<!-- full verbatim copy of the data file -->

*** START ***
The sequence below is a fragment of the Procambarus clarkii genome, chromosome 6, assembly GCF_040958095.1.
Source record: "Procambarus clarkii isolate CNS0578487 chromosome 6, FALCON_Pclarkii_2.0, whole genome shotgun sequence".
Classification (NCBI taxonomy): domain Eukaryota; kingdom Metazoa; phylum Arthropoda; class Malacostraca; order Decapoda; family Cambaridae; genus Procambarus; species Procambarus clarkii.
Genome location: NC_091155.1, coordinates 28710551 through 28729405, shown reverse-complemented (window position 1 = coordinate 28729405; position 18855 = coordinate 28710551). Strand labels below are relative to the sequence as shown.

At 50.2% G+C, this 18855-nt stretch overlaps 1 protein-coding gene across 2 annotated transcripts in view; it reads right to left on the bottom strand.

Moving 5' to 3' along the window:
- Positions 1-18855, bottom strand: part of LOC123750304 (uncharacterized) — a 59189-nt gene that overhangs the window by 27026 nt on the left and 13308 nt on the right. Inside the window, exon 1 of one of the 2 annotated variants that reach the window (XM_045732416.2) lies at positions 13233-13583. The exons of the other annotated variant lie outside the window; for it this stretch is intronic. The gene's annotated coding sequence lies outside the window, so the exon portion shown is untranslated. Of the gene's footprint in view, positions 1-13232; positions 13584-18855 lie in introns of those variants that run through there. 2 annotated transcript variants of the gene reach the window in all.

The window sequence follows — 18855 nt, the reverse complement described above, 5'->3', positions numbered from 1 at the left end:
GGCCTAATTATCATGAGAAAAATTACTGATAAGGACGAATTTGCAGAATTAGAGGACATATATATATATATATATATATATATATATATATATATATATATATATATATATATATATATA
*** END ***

The sequence below is a fragment of the Procambarus clarkii genome, chromosome 6, assembly GCF_040958095.1.
Source record: "Procambarus clarkii isolate CNS0578487 chromosome 6, FALCON_Pclarkii_2.0, whole genome shotgun sequence".
Classification (NCBI taxonomy): domain Eukaryota; kingdom Metazoa; phylum Arthropoda; class Malacostraca; order Decapoda; family Cambaridae; genus Procambarus; species Procambarus clarkii.
Genome location: NC_091155.1, coordinates 28710551 through 28729405, shown reverse-complemented (window position 1 = coordinate 28729405; position 18855 = coordinate 28710551). Strand labels below are relative to the sequence as shown.

At 50.2% G+C, this 18855-nt stretch overlaps 1 protein-coding gene across 2 annotated transcripts in view; it reads right to left on the bottom strand.

Moving 5' to 3' along the window:
- Positions 1-18855, bottom strand: part of LOC123750304 (uncharacterized) — a 59189-nt gene that overhangs the window by 27026 nt on the left and 13308 nt on the right. Inside the window, exon 1 of one of the 2 annotated variants that reach the window (XM_045732416.2) lies at positions 13233-13583. The exons of the other annotated variant lie outside the window; for it this stretch is intronic. The gene's annotated coding sequence lies outside the window, so the exon portion shown is untranslated. Of the gene's footprint in view, positions 1-13232; positions 13584-18855 lie in introns of those variants that run through there. 2 annotated transcript variants of the gene reach the window in all.

The window sequence follows — 18855 nt, the reverse complement described above, 5'->3', positions numbered from 1 at the left end:
GGCCTAATTATCATGAGAAAAATTACTGATAAGGACGAATTTGCAGAATTAGAGGACATATATATATATATATATATATATATATATATATATATATATATATATATATATATATATATA